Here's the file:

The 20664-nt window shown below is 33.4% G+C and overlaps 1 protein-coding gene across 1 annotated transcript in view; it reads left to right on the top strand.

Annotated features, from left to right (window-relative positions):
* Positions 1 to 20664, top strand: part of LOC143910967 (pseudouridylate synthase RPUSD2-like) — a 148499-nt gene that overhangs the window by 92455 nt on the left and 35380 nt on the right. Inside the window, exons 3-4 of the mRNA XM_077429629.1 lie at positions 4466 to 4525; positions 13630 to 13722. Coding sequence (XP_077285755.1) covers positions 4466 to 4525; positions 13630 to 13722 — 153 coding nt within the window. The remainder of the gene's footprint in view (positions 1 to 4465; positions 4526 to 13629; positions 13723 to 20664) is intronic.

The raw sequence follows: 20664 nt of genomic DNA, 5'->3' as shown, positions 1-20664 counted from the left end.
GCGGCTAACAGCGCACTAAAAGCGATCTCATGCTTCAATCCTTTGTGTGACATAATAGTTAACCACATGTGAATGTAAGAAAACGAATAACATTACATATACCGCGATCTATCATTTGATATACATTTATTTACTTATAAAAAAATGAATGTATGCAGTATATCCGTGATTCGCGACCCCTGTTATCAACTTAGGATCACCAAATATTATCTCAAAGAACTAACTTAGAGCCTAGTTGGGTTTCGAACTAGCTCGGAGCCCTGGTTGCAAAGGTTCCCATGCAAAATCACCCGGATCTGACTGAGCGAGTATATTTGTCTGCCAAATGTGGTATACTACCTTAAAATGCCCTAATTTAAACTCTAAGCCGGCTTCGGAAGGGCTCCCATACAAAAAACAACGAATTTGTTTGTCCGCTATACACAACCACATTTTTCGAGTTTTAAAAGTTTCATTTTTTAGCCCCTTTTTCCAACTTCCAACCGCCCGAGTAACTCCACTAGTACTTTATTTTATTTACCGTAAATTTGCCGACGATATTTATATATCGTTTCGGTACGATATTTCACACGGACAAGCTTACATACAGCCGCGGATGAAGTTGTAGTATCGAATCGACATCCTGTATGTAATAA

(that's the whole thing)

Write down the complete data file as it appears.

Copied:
The 20664-nt window shown below is 33.4% G+C and overlaps 1 protein-coding gene across 1 annotated transcript in view; it reads left to right on the top strand.

Annotated features, from left to right (window-relative positions):
* Positions 1 to 20664, top strand: part of LOC143910967 (pseudouridylate synthase RPUSD2-like) — a 148499-nt gene that overhangs the window by 92455 nt on the left and 35380 nt on the right. Inside the window, exons 3-4 of the mRNA XM_077429629.1 lie at positions 4466 to 4525; positions 13630 to 13722. Coding sequence (XP_077285755.1) covers positions 4466 to 4525; positions 13630 to 13722 — 153 coding nt within the window. The remainder of the gene's footprint in view (positions 1 to 4465; positions 4526 to 13629; positions 13723 to 20664) is intronic.

The raw sequence follows: 20664 nt of genomic DNA, 5'->3' as shown, positions 1-20664 counted from the left end.
GCGGCTAACAGCGCACTAAAAGCGATCTCATGCTTCAATCCTTTGTGTGACATAATAGTTAACCACATGTGAATGTAAGAAAACGAATAACATTACATATACCGCGATCTATCATTTGATATACATTTATTTACTTATAAAAAAATGAATGTATGCAGTATATCCGTGATTCGCGACCCCTGTTATCAACTTAGGATCACCAAATATTATCTCAAAGAACTAACTTAGAGCCTAGTTGGGTTTCGAACTAGCTCGGAGCCCTGGTTGCAAAGGTTCCCATGCAAAATCACCCGGATCTGACTGAGCGAGTATATTTGTCTGCCAAATGTGGTATACTACCTTAAAATGCCCTAATTTAAACTCTAAGCCGGCTTCGGAAGGGCTCCCATACAAAAAACAACGAATTTGTTTGTCCGCTATACACAACCACATTTTTCGAGTTTTAAAAGTTTCATTTTTTAGCCCCTTTTTCCAACTTCCAACCGCCCGAGTAACTCCACTAGTACTTTATTTTATTTACCGTAAATTTGCCGACGATATTTATATATCGTTTCGGTACGATATTTCACACGGACAAGCTTACATACAGCCGCGGATGAAGTTGTAGTATCGAATCGACATCCTGTATGTAATAA